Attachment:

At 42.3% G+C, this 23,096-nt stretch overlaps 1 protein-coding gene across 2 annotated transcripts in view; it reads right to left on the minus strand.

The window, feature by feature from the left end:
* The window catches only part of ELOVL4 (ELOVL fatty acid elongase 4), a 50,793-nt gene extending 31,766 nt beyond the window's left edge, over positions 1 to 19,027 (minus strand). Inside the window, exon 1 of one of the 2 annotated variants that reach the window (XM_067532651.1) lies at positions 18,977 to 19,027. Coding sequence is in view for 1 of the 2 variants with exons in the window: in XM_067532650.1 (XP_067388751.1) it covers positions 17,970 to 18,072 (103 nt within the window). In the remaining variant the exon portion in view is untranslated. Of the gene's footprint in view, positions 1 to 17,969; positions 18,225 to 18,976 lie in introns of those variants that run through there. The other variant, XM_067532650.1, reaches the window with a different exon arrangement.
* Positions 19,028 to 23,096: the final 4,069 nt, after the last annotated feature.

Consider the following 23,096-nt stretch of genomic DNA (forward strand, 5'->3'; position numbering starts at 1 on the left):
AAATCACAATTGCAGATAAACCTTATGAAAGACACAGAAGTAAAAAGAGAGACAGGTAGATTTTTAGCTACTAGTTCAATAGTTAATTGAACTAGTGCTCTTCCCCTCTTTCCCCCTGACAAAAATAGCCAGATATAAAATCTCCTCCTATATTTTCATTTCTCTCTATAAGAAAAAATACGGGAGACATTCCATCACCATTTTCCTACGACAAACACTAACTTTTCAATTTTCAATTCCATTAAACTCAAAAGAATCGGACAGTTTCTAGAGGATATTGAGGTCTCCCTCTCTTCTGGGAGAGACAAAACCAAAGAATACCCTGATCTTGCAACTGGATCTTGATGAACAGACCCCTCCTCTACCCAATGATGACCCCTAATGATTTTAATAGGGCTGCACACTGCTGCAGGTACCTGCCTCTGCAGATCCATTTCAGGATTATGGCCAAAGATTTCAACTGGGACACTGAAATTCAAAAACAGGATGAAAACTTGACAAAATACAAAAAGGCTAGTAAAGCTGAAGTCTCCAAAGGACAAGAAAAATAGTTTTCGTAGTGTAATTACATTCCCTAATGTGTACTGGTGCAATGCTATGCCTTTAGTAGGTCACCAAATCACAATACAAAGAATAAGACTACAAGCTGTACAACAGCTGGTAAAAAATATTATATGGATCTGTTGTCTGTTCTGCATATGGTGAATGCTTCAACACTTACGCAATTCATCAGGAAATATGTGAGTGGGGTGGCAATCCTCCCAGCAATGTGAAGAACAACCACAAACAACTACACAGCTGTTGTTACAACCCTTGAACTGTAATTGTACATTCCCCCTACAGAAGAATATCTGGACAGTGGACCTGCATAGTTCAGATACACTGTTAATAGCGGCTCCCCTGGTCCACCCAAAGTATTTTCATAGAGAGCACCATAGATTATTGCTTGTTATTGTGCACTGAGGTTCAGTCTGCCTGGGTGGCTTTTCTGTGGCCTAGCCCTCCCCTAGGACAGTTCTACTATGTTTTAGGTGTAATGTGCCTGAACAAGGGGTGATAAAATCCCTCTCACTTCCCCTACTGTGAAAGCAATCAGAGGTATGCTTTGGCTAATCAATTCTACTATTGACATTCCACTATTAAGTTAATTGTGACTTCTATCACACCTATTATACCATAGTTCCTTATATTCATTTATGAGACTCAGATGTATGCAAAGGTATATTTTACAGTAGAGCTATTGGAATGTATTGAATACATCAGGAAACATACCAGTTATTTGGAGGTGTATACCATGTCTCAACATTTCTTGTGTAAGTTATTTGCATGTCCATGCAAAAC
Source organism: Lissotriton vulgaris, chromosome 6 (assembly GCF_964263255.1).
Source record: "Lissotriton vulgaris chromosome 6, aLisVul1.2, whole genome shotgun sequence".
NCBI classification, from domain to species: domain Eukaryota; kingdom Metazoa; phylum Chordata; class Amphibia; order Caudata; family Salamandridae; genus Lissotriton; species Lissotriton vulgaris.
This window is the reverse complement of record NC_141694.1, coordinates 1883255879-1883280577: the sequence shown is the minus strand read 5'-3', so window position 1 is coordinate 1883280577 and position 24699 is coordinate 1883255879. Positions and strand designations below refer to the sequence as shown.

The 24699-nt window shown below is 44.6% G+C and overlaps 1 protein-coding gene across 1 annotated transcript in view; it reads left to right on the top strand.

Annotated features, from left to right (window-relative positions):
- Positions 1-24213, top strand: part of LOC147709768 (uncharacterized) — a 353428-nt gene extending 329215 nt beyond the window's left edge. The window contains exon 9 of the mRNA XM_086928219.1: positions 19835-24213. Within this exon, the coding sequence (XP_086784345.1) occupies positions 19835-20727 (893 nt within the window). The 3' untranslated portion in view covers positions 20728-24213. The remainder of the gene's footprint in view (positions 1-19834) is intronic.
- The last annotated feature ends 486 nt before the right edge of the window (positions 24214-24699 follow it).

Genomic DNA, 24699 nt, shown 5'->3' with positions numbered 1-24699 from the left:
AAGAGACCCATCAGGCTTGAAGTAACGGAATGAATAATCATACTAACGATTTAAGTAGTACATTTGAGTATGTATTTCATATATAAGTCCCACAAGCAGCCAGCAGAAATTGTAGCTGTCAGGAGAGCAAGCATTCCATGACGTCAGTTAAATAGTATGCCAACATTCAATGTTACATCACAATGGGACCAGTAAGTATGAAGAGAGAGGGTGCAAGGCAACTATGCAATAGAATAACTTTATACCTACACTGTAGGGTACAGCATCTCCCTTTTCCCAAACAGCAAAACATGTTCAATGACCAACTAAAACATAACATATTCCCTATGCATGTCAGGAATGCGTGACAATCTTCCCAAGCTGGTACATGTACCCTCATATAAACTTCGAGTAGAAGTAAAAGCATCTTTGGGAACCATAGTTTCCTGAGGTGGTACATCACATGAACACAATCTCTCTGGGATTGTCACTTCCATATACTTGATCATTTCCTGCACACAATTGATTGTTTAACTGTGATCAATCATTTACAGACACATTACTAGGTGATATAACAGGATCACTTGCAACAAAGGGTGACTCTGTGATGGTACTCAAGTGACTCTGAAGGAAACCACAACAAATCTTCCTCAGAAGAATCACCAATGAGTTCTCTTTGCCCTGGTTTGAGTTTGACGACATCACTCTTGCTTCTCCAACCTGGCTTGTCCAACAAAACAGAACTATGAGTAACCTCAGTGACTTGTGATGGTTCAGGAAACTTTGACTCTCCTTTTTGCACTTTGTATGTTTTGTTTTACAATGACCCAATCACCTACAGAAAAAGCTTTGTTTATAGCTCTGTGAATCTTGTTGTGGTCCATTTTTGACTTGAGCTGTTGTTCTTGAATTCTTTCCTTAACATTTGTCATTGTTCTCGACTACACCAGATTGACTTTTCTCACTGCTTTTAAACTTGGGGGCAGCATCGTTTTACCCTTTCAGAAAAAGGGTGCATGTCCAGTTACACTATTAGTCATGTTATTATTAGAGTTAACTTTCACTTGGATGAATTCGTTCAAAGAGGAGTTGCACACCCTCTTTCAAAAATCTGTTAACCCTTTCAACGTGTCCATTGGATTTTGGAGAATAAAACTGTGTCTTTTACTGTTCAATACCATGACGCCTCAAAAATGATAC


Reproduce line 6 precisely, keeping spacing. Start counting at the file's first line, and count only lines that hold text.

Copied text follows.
AAATCACAATTGCAGATAAACCTTATGAAAGACACAGAAGTAAAAAGAGAGACAGGTAGATTTTTAGCTACTAGTTCAATAGTTAATTGAACTAGTGCTCTTCCCCTCTTTCCCCCTGACAAAAATAGCCAGATATAAAATCTCCTCCTATATTTTCATTTCTCTCTATAAGAAAAAATACGGGAGACATTCCATCACCATTTTCCTACGACAAACACTAACTTTTCAATTTTCAATTCCATTAAACTCAAAAGAATCGGACAGTTTCTAGAGGATATTGAGGTCTCCCTCTCTTCTGGGAGAGACAAAACCAAAGAATACCCTGATCTTGCAACTGGATCTTGATGAACAGACCCCTCCTCTACCCAATGATGACCCCTAATGATTTTAATAGGGCTGCACACTGCTGCAGGTACCTGCCTCTGCAGATCCATTTCAGGATTATGGCCAAAGATTTCAACTGGGACACTGAAATTCAAAAACAGGATGAAAACTTGACAAAATACAAAAAGGCTAGTAAAGCTGAAGTCTCCAAAGGACAAGAAAAATAGTTTTCGTAGTGTAATTACATTCCCTAATGTGTACTGGTGCAATGCTATGCCTTTAGTAGGTCACCAAATCACAATACAAAGAATAAGACTACAAGCTGTACAACAGCTGGTAAAAAATATTATATGGATCTGTTGTCTGTTCTGCATATGGTGAATGCTTCAACACTTACGCAATTCATCAGGAAATATGTGAGTGGGGTGGCAATCCTCCCAGCAATGTGAAGAACAACCACAAACAACTACACAGCTGTTGTTACAACCCTTGAACTGTAATTGTACATTCCCCCTACAGAAGAATATCTGGACAGTGGACCTGCATAGTTCAGATACACTGTTAATAGCGGCTCCCCTGGTCCACCCAAAGTATTTTCATAGAGAGCACCATAGATTATTGCTTGTTATTGTGCACTGAGGTTCAGTCTGCCTGGGTGGCTTTTCTGTGGCCTAGCCCTCCCCTAGGACAGTTCTACTATGTTTTAGGTGTAATGTGCCTGAACAAGGGGTGATAAAATCCCTCTCACTTCCCCTACTGTGAAAGCAATCAGAGGTATGCTTTGGCTAATCAATTCTACTATTGACATTCCACTATTAAGTTAATTGTGACTTCTATCACACCTATTATACCATAGTTCCTTATATTCATTTATGAGACTCAGATGTATGCAAAGGTATATTTTACAGTAGAGCTATTGGAATGTATTGAATACATCAGGAAACATACCAGTTATTTGGAGGTGTATACCATGTCTCAACATTTCTTGTGTAAGTTATTTGCATGTCCATGCAAAAC